Sunak Expected to Confirm End of Public Sector Salary Freeze | Public sector remuneration
Rishi Sunak is expected to confirm that the “pause” on public sector wages that has affected 2.6 million teachers, police and civil servants will be lifted in April, as the economy rebounds after Covid.
The Chancellor imposed the freeze last November and it came into effect in April. At the time, he said it was unfair for public sector workers to get a raise when many of their private sector counterparts were on leave or lost their jobs.
With rising wages in many sectors and the prime minister using his party conference speech to highlight prospects for a “high-wage economy,” Treasury sources said that argument no longer applied. .
However, each department in Whitehall will have to fund any salary increase from its own budget, and TUC analysis shows that the salaries of many public sector workers have dropped significantly in real terms after years of tight regulations.
TUC General Secretary Frances O’Grady said: “In the face of a looming cost-of-living crisis, the government must increase departmental budgets so that every public sector worker receives a significant pay rise and in real terms. If ministers do not give ministries the funds to raise salaries, they are not ending the wage freeze in the public sector.
A recent poll conducted for the TUC by YouGov found that 27% of public sector workers said the government’s wage policy made them more likely to quit.
NHS staff and civil servants earning less than £ 24,000 were exempt from the pay freeze, but it covered 2.6 million other public sector workers, including teachers, firefighters, military and police .
Sunak will define the funding for each department as part of a three-year expenditure review, which it will present with the budget on October 27.
Defense Minister Tobias Ellwood has previously said he hopes the military will get a pay rise of “over 1%” from April. Local government workers were offered 1.75%, well below the rate of inflation, which was rejected by the unions.
A government spokesperson said: “We recognize the incredible work that public sector workers have continued to do throughout the pandemic, and the challenges many of them faced as key workers. ”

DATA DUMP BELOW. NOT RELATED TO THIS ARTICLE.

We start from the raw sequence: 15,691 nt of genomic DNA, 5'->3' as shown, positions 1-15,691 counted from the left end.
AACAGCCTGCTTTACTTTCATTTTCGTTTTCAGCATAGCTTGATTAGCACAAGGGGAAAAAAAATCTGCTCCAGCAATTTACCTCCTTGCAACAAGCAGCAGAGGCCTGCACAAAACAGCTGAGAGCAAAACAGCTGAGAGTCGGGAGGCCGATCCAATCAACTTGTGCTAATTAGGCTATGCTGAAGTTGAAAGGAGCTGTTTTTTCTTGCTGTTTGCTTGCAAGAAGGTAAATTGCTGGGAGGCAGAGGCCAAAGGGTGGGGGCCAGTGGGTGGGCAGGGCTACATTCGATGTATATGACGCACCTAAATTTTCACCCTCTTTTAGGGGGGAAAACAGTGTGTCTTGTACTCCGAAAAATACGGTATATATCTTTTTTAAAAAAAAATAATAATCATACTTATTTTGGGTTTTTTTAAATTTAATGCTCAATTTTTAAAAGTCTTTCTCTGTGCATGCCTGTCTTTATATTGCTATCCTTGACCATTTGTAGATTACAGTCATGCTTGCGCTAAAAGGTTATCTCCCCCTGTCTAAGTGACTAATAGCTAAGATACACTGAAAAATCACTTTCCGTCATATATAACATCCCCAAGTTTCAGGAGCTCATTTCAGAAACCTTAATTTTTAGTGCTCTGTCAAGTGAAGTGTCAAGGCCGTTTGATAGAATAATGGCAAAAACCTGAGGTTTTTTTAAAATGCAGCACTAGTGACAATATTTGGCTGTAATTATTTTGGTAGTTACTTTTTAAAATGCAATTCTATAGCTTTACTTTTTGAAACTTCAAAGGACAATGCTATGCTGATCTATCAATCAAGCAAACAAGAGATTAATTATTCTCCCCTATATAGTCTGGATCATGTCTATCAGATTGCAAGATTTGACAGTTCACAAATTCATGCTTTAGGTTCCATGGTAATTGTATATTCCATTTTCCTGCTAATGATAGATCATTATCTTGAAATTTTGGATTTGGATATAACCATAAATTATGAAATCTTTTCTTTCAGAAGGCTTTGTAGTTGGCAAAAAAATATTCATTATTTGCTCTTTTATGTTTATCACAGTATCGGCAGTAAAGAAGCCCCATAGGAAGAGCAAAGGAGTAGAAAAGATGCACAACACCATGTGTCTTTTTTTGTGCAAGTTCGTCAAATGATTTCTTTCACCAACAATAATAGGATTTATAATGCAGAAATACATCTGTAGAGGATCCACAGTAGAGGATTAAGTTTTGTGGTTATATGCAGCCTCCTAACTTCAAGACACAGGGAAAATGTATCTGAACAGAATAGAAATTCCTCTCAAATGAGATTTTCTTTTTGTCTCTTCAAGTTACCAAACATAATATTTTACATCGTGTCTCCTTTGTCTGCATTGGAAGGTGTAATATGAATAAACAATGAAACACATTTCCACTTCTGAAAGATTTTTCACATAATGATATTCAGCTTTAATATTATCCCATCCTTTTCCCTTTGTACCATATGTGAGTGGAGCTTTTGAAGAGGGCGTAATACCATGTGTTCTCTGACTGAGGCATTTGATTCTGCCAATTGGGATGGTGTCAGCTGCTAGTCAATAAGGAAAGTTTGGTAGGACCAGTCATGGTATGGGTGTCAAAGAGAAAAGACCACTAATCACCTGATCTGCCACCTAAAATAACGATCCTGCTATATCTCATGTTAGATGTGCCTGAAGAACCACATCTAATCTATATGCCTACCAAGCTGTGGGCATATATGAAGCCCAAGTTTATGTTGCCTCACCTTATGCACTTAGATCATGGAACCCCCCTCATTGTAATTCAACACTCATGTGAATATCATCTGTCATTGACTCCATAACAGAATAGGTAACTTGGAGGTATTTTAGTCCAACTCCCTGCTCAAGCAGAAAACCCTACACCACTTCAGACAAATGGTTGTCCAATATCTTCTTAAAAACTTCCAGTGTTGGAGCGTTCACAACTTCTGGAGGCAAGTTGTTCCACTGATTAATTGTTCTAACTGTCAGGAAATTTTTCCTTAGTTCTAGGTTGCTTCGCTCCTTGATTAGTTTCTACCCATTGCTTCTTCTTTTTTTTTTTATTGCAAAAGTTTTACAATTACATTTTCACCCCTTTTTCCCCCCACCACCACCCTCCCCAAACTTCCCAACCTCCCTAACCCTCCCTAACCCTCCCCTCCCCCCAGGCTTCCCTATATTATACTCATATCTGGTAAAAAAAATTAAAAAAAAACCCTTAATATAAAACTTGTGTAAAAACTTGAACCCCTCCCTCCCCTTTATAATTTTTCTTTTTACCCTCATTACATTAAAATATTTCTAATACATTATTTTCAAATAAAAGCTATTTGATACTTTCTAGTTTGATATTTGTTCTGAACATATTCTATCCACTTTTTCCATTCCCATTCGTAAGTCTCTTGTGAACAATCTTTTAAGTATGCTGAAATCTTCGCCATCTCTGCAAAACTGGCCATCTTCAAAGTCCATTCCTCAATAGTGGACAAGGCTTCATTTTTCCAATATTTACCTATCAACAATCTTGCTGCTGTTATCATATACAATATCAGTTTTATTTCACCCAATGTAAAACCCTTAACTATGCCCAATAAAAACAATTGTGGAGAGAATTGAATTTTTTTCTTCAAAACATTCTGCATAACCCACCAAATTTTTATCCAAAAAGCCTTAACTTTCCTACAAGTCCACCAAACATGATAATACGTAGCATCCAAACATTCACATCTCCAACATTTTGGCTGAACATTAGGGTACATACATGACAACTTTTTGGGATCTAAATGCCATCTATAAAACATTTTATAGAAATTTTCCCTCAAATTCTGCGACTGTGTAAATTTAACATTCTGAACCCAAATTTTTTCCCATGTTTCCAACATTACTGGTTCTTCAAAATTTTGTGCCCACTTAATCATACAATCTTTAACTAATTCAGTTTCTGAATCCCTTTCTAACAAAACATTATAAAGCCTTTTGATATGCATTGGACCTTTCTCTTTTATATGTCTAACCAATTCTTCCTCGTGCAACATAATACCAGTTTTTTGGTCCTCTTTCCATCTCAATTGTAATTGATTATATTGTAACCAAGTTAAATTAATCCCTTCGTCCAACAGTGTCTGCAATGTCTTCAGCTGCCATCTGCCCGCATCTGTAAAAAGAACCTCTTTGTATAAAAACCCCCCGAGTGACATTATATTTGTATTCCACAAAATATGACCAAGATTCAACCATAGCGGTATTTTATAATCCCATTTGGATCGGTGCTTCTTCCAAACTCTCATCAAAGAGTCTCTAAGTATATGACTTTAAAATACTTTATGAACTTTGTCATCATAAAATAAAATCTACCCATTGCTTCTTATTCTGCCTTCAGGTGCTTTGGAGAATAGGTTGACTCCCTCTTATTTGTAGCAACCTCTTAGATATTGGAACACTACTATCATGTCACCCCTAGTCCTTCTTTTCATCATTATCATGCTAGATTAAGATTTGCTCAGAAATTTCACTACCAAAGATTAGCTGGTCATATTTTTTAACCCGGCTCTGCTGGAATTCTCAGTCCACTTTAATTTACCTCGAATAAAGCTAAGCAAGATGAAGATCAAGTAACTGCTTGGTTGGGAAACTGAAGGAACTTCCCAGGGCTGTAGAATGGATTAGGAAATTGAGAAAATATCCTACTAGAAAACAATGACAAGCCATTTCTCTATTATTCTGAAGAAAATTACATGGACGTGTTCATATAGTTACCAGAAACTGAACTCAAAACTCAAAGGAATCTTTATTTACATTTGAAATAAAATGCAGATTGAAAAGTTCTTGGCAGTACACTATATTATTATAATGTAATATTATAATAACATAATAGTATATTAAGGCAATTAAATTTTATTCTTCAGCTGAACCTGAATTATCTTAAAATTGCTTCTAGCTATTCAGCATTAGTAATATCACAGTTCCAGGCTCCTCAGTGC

Sunak is also expected to announce the April increase in the “National Living Wage” (NLW), after the Low Wages Commission produced its final report in the coming days. The commission is advising the government on how to meet George Osborne’s target of raising the NLW to two-thirds of median earnings by 2024.
In March, he suggested £ 9.42 as a rate likely to be needed, based on wage forecasts at the time – but since then wages have risen sharply and some experts believe a higher figure is likely . The current rate is £ 8.91.
Johnson seized on the promise of a higher post-Brexit economy earlier this month as gasoline shortages hit forecourts and businesses in sectors such as hospitality and retail complained of difficulty in recruiting Staff.
However, Sunak has made it clear that he is concerned that inflation could get out of hand if wages rise without productivity improvements – through better skills and investments in new technology, for example.
“This is something that we discussed together in this country and collectively decided that this was not the right model for the future,” he told reporters at meetings of the International Monetary Fund (IMF ) in Washington this week.
“We want to move to an economy with higher wages and more skills. Now obviously that will take time, and we would like to make sure that it comes with increases in productivity, so it’s not inflationary.
A Treasury source said Sunak was concerned about the risks of rising inflation, which could lead the Bank of England to raise interest rates and potentially increase the cost of servicing the government’s debt. “It’s something he’s been watching for a long time now,” the source said.
British inflation measured on the consumer price index was 3% in August, against 1% in March.